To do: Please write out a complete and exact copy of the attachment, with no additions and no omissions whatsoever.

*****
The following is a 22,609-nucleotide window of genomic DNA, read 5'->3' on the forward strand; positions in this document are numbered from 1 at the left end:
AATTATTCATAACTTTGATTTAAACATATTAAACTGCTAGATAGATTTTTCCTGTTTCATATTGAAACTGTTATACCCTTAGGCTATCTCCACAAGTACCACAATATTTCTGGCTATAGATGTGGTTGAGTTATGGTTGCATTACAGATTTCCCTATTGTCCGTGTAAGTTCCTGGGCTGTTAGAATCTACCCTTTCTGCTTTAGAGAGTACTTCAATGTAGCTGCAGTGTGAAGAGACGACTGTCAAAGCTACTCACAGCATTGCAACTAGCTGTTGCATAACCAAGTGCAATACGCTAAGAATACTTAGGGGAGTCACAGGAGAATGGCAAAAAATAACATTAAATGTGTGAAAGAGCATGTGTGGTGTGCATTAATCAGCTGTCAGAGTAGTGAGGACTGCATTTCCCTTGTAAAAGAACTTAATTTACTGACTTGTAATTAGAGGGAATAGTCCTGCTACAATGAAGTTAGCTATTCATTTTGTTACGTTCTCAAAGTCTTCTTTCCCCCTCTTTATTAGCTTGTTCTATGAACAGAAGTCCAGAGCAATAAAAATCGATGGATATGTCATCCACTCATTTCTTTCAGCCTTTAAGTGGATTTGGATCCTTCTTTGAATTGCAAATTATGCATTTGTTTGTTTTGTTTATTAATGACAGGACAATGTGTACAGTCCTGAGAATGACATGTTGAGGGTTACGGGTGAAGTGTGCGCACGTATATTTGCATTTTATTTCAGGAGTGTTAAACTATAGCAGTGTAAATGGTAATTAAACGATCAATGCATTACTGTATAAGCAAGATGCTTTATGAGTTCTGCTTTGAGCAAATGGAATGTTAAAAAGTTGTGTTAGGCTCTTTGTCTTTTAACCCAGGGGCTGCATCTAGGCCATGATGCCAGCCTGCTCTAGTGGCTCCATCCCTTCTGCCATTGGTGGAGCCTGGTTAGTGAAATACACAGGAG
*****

The following is a 22,609-nucleotide window of genomic DNA, read 5'->3' on the forward strand; positions in this document are numbered from 1 at the left end:
AATTATTCATAACTTTGATTTAAACATATTAAACTGCTAGATAGATTTTTCCTGTTTCATATTGAAACTGTTATACCCTTAGGCTATCTCCACAAGTACCACAATATTTCTGGCTATAGATGTGGTTGAGTTATGGTTGCATTACAGATTTCCCTATTGTCCGTGTAAGTTCCTGGGCTGTTAGAATCTACCCTTTCTGCTTTAGAGAGTACTTCAATGTAGCTGCAGTGTGAAGAGACGACTGTCAAAGCTACTCACAGCATTGCAACTAGCTGTTGCATAACCAAGTGCAATACGCTAAGAATACTTAGGGGAGTCACAGGAGAATGGCAAAAAATAACATTAAATGTGTGAAAGAGCATGTGTGGTGTGCATTAATCAGCTGTCAGAGTAGTGAGGACTGCATTTCCCTTGTAAAAGAACTTAATTTACTGACTTGTAATTAGAGGGAATAGTCCTGCTACAATGAAGTTAGCTATTCATTTTGTTACGTTCTCAAAGTCTTCTTTCCCCCTCTTTATTAGCTTGTTCTATGAACAGAAGTCCAGAGCAATAAAAATCGATGGATATGTCATCCACTCATTTCTTTCAGCCTTTAAGTGGATTTGGATCCTTCTTTGAATTGCAAATTATGCATTTGTTTGTTTTGTTTATTAATGACAGGACAATGTGTACAGTCCTGAGAATGACATGTTGAGGGTTACGGGTGAAGTGTGCGCACGTATATTTGCATTTTATTTCAGGAGTGTTAAACTATAGCAGTGTAAATGGTAATTAAACGATCAATGCATTACTGTATAAGCAAGATGCTTTATGAGTTCTGCTTTGAGCAAATGGAATGTTAAAAAGTTGTGTTAGGCTCTTTGTCTTTTAACCCAGGGGCTGCATCTAGGCCATGATGCCAGCCTGCTCTAGTGGCTCCATCCCTTCTGCCATTGGTGGAGCCTGGTTAGTGAAATACACAGGAG